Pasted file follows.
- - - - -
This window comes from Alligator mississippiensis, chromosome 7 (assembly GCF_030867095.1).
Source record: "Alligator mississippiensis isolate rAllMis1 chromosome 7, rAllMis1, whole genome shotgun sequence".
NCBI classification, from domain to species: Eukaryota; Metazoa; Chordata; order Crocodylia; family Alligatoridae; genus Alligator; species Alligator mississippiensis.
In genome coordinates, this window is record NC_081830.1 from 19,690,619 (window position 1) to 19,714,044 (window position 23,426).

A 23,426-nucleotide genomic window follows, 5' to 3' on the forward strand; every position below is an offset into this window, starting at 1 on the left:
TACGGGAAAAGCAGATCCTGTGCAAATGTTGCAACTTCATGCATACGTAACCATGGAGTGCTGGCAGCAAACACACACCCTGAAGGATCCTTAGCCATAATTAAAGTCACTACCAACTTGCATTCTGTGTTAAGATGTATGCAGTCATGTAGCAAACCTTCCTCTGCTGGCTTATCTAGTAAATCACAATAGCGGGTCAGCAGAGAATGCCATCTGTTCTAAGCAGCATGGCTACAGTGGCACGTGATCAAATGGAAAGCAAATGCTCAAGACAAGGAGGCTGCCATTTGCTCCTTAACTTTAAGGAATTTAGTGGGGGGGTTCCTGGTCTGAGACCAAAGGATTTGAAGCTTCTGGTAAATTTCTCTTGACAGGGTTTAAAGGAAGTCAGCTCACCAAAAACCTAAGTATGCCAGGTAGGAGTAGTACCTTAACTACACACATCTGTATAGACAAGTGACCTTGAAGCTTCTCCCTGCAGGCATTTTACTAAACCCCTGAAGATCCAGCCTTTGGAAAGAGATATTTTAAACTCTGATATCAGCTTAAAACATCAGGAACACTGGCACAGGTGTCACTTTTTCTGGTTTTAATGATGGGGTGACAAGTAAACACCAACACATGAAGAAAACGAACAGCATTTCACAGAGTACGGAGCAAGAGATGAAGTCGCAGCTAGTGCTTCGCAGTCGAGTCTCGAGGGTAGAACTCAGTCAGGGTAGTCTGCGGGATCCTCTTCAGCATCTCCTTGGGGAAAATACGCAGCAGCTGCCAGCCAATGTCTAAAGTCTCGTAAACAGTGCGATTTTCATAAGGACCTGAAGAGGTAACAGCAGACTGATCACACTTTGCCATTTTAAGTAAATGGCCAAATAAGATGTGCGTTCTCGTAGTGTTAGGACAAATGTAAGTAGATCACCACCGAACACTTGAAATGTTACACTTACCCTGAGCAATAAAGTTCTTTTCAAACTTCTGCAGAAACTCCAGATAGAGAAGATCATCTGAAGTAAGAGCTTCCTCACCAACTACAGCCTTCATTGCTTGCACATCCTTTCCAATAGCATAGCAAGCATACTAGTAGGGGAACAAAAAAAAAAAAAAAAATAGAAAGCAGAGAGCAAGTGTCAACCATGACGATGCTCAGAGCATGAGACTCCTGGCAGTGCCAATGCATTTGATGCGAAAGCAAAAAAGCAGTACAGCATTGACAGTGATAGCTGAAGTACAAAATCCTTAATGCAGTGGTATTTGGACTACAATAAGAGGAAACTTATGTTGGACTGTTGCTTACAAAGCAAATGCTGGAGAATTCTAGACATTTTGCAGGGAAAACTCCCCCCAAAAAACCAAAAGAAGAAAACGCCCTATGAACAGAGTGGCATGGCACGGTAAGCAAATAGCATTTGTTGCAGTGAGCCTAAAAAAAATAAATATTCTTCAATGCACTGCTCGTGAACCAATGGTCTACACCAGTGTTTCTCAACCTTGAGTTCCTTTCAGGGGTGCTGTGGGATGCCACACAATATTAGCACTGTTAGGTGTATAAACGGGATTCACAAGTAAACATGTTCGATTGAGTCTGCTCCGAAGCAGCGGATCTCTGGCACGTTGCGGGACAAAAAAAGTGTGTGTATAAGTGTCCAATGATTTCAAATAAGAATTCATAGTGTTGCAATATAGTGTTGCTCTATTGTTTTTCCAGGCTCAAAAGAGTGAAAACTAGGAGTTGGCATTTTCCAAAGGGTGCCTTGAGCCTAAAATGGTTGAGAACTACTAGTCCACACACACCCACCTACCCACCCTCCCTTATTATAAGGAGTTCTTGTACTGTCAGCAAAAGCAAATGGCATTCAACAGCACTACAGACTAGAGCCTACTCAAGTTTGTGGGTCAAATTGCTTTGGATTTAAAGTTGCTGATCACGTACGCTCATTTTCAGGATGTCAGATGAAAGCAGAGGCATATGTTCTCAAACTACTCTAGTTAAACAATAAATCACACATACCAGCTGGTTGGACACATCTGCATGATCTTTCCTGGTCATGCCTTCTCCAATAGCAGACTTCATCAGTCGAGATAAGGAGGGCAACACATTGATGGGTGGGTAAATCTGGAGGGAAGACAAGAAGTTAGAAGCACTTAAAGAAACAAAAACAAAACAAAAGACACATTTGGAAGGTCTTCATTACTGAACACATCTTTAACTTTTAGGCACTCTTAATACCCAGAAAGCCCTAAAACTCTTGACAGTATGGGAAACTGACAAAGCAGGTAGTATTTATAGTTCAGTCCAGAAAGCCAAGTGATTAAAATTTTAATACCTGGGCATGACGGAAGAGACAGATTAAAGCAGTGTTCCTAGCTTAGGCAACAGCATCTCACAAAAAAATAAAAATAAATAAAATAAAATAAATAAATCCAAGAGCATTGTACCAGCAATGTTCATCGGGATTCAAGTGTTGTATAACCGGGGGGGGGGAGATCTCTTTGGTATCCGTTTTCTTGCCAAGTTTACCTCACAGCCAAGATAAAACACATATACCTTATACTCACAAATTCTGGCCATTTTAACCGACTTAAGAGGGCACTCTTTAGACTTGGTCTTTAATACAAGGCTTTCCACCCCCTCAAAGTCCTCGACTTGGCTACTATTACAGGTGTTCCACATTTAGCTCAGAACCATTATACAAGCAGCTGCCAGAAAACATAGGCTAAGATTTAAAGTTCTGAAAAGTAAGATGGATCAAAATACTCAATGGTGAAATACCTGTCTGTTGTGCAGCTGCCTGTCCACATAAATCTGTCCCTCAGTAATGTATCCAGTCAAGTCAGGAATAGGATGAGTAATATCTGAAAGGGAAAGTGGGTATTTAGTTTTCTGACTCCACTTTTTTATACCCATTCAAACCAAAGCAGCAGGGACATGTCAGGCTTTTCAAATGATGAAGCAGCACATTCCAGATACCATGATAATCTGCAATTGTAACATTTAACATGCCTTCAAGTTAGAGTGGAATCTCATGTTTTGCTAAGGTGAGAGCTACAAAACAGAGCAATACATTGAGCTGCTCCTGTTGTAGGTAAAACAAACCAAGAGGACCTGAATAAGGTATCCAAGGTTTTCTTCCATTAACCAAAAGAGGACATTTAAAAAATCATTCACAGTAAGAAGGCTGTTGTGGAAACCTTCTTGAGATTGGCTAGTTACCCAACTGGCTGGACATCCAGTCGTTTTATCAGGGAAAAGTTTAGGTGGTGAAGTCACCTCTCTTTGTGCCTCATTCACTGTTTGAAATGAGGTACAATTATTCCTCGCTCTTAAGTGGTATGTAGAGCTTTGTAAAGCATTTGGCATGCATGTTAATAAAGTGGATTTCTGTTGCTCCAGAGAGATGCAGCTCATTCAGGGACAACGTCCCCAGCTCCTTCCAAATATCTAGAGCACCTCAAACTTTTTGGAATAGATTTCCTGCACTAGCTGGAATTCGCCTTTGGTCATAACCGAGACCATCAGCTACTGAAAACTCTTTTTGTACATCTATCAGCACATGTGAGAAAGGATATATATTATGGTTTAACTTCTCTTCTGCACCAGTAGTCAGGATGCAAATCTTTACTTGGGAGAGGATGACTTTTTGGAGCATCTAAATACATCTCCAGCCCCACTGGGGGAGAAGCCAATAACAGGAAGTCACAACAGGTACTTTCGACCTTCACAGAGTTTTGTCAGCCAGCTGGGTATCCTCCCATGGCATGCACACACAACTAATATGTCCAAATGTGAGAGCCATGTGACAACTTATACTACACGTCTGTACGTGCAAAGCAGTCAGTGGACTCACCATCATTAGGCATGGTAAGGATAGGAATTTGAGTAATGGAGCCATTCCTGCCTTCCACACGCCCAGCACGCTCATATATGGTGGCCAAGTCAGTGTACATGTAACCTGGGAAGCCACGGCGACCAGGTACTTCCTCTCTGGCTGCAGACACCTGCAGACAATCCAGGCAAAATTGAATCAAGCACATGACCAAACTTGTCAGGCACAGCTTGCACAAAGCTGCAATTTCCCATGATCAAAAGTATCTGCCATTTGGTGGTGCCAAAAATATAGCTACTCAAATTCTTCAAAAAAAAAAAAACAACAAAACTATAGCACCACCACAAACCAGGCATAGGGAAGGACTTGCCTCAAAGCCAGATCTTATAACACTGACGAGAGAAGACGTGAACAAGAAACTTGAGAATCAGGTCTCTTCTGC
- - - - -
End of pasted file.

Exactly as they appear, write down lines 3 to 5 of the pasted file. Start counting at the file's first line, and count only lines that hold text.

NCBI classification, from domain to species: Eukaryota; Metazoa; Chordata; order Crocodylia; family Alligatoridae; genus Alligator; species Alligator mississippiensis.
In genome coordinates, this window is record NC_081830.1 from 19,690,619 (window position 1) to 19,714,044 (window position 23,426).

A 23,426-nucleotide genomic window follows, 5' to 3' on the forward strand; every position below is an offset into this window, starting at 1 on the left: